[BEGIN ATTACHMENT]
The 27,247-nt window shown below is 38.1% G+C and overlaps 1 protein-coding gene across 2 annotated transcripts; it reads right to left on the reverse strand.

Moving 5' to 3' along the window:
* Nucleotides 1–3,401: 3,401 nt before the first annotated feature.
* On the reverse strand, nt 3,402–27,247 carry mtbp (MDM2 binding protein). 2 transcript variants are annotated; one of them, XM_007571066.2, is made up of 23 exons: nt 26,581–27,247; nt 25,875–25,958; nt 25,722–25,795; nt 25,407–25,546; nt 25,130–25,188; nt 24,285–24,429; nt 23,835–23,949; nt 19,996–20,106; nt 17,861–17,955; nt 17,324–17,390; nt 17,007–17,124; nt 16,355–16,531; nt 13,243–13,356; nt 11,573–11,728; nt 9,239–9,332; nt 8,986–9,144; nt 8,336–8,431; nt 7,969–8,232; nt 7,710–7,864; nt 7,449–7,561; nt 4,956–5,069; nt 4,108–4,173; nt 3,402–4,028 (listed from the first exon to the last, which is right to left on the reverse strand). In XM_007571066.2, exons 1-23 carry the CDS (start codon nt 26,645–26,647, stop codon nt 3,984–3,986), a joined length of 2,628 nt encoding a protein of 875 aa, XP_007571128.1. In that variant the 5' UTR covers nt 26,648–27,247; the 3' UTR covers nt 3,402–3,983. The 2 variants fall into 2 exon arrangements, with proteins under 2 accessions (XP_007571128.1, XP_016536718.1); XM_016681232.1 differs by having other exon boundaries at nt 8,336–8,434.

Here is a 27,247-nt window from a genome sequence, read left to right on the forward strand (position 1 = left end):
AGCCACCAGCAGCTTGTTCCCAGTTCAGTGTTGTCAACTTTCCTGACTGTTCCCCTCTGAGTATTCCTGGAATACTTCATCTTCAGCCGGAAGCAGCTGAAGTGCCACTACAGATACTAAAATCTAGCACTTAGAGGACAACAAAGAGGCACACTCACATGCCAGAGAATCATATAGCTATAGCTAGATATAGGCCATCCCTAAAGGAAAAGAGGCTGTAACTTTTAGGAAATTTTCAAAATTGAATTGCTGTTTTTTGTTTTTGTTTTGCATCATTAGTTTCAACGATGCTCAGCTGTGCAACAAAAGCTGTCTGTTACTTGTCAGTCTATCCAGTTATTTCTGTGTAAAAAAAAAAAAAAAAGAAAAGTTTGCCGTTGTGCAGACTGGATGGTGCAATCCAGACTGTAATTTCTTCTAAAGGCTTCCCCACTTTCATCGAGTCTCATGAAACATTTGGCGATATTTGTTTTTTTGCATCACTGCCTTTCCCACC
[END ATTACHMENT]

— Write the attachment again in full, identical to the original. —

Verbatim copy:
The 27,247-nt window shown below is 38.1% G+C and overlaps 1 protein-coding gene across 2 annotated transcripts; it reads right to left on the reverse strand.

Moving 5' to 3' along the window:
* Nucleotides 1–3,401: 3,401 nt before the first annotated feature.
* On the reverse strand, nt 3,402–27,247 carry mtbp (MDM2 binding protein). 2 transcript variants are annotated; one of them, XM_007571066.2, is made up of 23 exons: nt 26,581–27,247; nt 25,875–25,958; nt 25,722–25,795; nt 25,407–25,546; nt 25,130–25,188; nt 24,285–24,429; nt 23,835–23,949; nt 19,996–20,106; nt 17,861–17,955; nt 17,324–17,390; nt 17,007–17,124; nt 16,355–16,531; nt 13,243–13,356; nt 11,573–11,728; nt 9,239–9,332; nt 8,986–9,144; nt 8,336–8,431; nt 7,969–8,232; nt 7,710–7,864; nt 7,449–7,561; nt 4,956–5,069; nt 4,108–4,173; nt 3,402–4,028 (listed from the first exon to the last, which is right to left on the reverse strand). In XM_007571066.2, exons 1-23 carry the CDS (start codon nt 26,645–26,647, stop codon nt 3,984–3,986), a joined length of 2,628 nt encoding a protein of 875 aa, XP_007571128.1. In that variant the 5' UTR covers nt 26,648–27,247; the 3' UTR covers nt 3,402–3,983. The 2 variants fall into 2 exon arrangements, with proteins under 2 accessions (XP_007571128.1, XP_016536718.1); XM_016681232.1 differs by having other exon boundaries at nt 8,336–8,434.

Here is a 27,247-nt window from a genome sequence, read left to right on the forward strand (position 1 = left end):
AGCCACCAGCAGCTTGTTCCCAGTTCAGTGTTGTCAACTTTCCTGACTGTTCCCCTCTGAGTATTCCTGGAATACTTCATCTTCAGCCGGAAGCAGCTGAAGTGCCACTACAGATACTAAAATCTAGCACTTAGAGGACAACAAAGAGGCACACTCACATGCCAGAGAATCATATAGCTATAGCTAGATATAGGCCATCCCTAAAGGAAAAGAGGCTGTAACTTTTAGGAAATTTTCAAAATTGAATTGCTGTTTTTTGTTTTTGTTTTGCATCATTAGTTTCAACGATGCTCAGCTGTGCAACAAAAGCTGTCTGTTACTTGTCAGTCTATCCAGTTATTTCTGTGTAAAAAAAAAAAAAAAAGAAAAGTTTGCCGTTGTGCAGACTGGATGGTGCAATCCAGACTGTAATTTCTTCTAAAGGCTTCCCCACTTTCATCGAGTCTCATGAAACATTTGGCGATATTTGTTTTTTTGCATCACTGCCTTTCCCACC